Intel and Amd are designed on x86 CISC architecture. Arm is designed on RISC Architecture.
Risc: Emphasis on software Single-clock, reduced instruction only.
It works like this.
Register to register: "LOAD" and "STORE" are independent instructions. Low cycles per second, large code sizes. Spends more transistors on memory registers.
X86/CISC: Is more hardware based. It uses little-endian byte order. Where the least significant bytes get stored in lower address spaces.
It works like this:
JA Jump if Above
JAE Jump if Above or Equal
JB Jump if Below
JPO Jump if Parity Odd
JS Jump if Sign
JZ Jump if Zero
Note: Cisc is essentially the opposite of RISC.
As for performance, there are pros and cons to each. Neither is really faster or slower.
Risc pros and cons.
1. Instruction scheduling can make debugging difficult.
2. Performance of a RISC processor depends greatly on the code that it is executing. If the programmer (or compiler) does a poor job of instruction scheduling, the processor can spend quite a bit of time stalling.
1. Since a simplified instruction set allows for a pipelined, superscalar design RISC processors often achieve 2 to 4 times the performance of CISC processors.
2. Because the instruction set of a RISC processor is so simple, it uses up much less chip space; extra functions, such as memory management units or floating point arithmetic units, can also be placed on the same chip.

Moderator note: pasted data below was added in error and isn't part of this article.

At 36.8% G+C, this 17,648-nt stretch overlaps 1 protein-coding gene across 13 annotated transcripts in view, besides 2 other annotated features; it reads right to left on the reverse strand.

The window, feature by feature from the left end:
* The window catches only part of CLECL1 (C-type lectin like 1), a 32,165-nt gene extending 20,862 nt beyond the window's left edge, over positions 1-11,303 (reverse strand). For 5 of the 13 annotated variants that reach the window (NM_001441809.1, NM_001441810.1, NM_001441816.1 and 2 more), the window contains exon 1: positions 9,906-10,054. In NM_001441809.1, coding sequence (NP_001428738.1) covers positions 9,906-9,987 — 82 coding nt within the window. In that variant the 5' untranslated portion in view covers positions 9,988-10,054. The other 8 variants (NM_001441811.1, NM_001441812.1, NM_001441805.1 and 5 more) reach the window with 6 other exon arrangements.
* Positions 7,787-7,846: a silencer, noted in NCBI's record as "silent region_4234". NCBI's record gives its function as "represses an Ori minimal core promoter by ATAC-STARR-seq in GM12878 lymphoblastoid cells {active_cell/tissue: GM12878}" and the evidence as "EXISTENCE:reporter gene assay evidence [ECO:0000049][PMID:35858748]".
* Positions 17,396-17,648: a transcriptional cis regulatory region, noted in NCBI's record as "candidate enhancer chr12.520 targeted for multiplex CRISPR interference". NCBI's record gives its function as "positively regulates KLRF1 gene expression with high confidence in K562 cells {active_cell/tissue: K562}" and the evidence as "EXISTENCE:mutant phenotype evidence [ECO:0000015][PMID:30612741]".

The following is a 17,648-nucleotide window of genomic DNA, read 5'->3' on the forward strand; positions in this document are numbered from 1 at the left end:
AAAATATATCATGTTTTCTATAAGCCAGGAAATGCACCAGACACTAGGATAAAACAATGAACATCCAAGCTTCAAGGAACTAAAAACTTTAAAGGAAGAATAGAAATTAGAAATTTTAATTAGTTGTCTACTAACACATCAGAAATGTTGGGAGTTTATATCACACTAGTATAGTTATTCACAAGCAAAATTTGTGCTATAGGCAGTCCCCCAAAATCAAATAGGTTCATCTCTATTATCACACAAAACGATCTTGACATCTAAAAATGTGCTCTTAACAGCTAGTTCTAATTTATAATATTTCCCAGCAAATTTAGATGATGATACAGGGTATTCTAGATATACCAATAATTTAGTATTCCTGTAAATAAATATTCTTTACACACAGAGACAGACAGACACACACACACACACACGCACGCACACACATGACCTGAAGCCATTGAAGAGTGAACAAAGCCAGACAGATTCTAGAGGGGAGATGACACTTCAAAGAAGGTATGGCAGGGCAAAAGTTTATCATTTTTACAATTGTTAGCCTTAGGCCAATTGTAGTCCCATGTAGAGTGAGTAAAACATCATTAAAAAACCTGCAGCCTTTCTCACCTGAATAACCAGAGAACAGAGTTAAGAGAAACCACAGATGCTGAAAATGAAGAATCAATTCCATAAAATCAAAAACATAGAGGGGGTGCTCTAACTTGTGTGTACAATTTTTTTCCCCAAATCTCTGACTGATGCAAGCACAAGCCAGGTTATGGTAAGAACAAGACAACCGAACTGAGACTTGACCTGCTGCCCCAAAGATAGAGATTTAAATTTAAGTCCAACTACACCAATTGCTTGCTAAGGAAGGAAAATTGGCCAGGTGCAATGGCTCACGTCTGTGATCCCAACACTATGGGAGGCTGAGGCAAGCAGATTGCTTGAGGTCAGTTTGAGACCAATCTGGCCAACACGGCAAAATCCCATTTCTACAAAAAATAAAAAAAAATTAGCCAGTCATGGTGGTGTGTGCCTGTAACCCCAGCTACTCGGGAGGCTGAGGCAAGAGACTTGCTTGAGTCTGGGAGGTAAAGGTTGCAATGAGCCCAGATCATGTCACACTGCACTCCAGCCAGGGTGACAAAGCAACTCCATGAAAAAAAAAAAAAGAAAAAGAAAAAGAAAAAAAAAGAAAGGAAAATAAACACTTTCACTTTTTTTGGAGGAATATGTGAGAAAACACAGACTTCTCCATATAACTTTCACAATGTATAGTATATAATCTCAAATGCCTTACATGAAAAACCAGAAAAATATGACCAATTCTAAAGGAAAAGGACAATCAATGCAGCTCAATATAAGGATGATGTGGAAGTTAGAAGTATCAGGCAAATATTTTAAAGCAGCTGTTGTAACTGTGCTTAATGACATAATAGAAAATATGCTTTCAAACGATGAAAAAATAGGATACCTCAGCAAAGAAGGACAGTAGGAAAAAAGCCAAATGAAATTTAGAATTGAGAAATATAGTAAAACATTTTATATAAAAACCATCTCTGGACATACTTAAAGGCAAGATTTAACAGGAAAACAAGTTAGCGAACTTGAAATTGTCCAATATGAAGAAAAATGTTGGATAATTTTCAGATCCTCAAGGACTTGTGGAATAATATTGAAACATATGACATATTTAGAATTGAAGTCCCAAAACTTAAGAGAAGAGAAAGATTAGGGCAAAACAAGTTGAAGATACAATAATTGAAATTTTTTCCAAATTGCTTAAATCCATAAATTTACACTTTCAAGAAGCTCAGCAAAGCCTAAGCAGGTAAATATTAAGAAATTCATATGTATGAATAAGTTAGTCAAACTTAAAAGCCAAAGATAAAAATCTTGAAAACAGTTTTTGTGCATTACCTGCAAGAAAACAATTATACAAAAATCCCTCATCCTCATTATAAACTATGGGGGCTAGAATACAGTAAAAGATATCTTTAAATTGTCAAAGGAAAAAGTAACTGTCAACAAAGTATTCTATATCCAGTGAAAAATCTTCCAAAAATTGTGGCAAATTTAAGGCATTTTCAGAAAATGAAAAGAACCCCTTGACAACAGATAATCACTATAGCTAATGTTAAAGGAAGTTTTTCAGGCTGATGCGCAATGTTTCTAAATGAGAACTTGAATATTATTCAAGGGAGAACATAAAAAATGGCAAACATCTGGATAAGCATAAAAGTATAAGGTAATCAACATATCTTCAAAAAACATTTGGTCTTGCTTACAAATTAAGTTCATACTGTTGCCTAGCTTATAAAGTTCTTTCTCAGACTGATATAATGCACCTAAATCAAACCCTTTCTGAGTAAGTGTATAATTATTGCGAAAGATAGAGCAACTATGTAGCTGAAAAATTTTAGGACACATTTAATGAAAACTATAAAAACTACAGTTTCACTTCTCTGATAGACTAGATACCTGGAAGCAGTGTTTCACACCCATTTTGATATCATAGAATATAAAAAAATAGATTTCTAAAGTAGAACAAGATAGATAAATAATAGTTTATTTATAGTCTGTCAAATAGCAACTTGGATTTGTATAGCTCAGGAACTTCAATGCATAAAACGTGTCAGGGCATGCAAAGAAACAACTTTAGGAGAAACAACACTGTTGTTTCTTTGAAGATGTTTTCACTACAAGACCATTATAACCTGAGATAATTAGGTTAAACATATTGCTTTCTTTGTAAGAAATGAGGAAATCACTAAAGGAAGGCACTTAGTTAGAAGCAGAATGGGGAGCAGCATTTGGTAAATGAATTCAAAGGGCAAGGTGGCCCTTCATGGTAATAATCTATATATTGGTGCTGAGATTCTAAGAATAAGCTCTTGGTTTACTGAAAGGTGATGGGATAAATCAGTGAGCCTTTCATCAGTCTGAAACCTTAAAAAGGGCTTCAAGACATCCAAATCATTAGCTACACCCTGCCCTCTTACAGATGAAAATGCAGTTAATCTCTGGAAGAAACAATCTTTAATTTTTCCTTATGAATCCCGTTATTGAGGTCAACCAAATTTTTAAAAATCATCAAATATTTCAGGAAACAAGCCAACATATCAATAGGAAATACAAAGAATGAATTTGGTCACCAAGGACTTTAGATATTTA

CISC Pros and Cons.
1. Many specialized instructions aren't used frequently enough to justify their existence.
2. CISC instructions typically set the condition codes as a side effect of the instruction. Not only does setting the condition codes take time, but programmers have to remember to examine the condition code bits before a subsequent instruction changes them.
1. The ease of microcoding new instructions allowed designers to make CISC machines upwardly compatible: a new computer could run the same programs as earlier computers because the new computer would contain a superset of the instructions of the earlier computers.
2. As each instruction became more capable, fewer instructions could be used to implement a given task. This made more efficient use of the relatively slow main memory.
3. Because microprogram instruction sets can be written to match the constructs of high-level languages, the compiler does not have to be as complicated.
· 8 years ago